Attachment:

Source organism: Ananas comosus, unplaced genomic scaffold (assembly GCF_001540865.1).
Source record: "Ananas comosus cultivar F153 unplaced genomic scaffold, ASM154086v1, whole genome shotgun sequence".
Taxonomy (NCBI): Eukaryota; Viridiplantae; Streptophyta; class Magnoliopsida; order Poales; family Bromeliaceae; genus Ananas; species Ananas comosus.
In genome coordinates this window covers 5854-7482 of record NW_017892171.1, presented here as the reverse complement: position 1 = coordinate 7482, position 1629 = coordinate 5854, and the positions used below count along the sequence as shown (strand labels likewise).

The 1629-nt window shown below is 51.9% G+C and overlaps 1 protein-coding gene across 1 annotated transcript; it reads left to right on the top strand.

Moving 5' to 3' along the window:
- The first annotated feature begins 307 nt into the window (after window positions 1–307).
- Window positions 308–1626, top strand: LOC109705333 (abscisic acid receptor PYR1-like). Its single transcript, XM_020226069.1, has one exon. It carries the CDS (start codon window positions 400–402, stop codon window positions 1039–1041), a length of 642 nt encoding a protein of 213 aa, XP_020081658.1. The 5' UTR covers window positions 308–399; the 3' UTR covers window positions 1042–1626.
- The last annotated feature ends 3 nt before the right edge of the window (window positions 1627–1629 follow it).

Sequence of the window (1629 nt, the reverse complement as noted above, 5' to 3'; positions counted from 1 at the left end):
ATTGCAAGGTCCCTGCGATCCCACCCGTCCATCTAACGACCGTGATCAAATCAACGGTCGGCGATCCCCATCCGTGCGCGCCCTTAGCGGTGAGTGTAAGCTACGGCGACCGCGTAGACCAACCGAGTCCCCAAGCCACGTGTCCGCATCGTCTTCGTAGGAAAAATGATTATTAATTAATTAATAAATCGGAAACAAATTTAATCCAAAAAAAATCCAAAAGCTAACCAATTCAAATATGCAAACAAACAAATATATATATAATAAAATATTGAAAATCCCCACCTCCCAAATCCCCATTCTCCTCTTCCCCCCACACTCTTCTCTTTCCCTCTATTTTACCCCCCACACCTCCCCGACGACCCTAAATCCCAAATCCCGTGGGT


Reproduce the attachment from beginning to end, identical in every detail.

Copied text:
Source organism: Ananas comosus, unplaced genomic scaffold (assembly GCF_001540865.1).
Source record: "Ananas comosus cultivar F153 unplaced genomic scaffold, ASM154086v1, whole genome shotgun sequence".
Taxonomy (NCBI): Eukaryota; Viridiplantae; Streptophyta; class Magnoliopsida; order Poales; family Bromeliaceae; genus Ananas; species Ananas comosus.
In genome coordinates this window covers 5854-7482 of record NW_017892171.1, presented here as the reverse complement: position 1 = coordinate 7482, position 1629 = coordinate 5854, and the positions used below count along the sequence as shown (strand labels likewise).

The 1629-nt window shown below is 51.9% G+C and overlaps 1 protein-coding gene across 1 annotated transcript; it reads left to right on the top strand.

Moving 5' to 3' along the window:
- The first annotated feature begins 307 nt into the window (after window positions 1–307).
- Window positions 308–1626, top strand: LOC109705333 (abscisic acid receptor PYR1-like). Its single transcript, XM_020226069.1, has one exon. It carries the CDS (start codon window positions 400–402, stop codon window positions 1039–1041), a length of 642 nt encoding a protein of 213 aa, XP_020081658.1. The 5' UTR covers window positions 308–399; the 3' UTR covers window positions 1042–1626.
- The last annotated feature ends 3 nt before the right edge of the window (window positions 1627–1629 follow it).

Sequence of the window (1629 nt, the reverse complement as noted above, 5' to 3'; positions counted from 1 at the left end):
ATTGCAAGGTCCCTGCGATCCCACCCGTCCATCTAACGACCGTGATCAAATCAACGGTCGGCGATCCCCATCCGTGCGCGCCCTTAGCGGTGAGTGTAAGCTACGGCGACCGCGTAGACCAACCGAGTCCCCAAGCCACGTGTCCGCATCGTCTTCGTAGGAAAAATGATTATTAATTAATTAATAAATCGGAAACAAATTTAATCCAAAAAAAATCCAAAAGCTAACCAATTCAAATATGCAAACAAACAAATATATATATAATAAAATATTGAAAATCCCCACCTCCCAAATCCCCATTCTCCTCTTCCCCCCACACTCTTCTCTTTCCCTCTATTTTACCCCCCACACCTCCCCGACGACCCTAAATCCCAAATCCCGTGGGT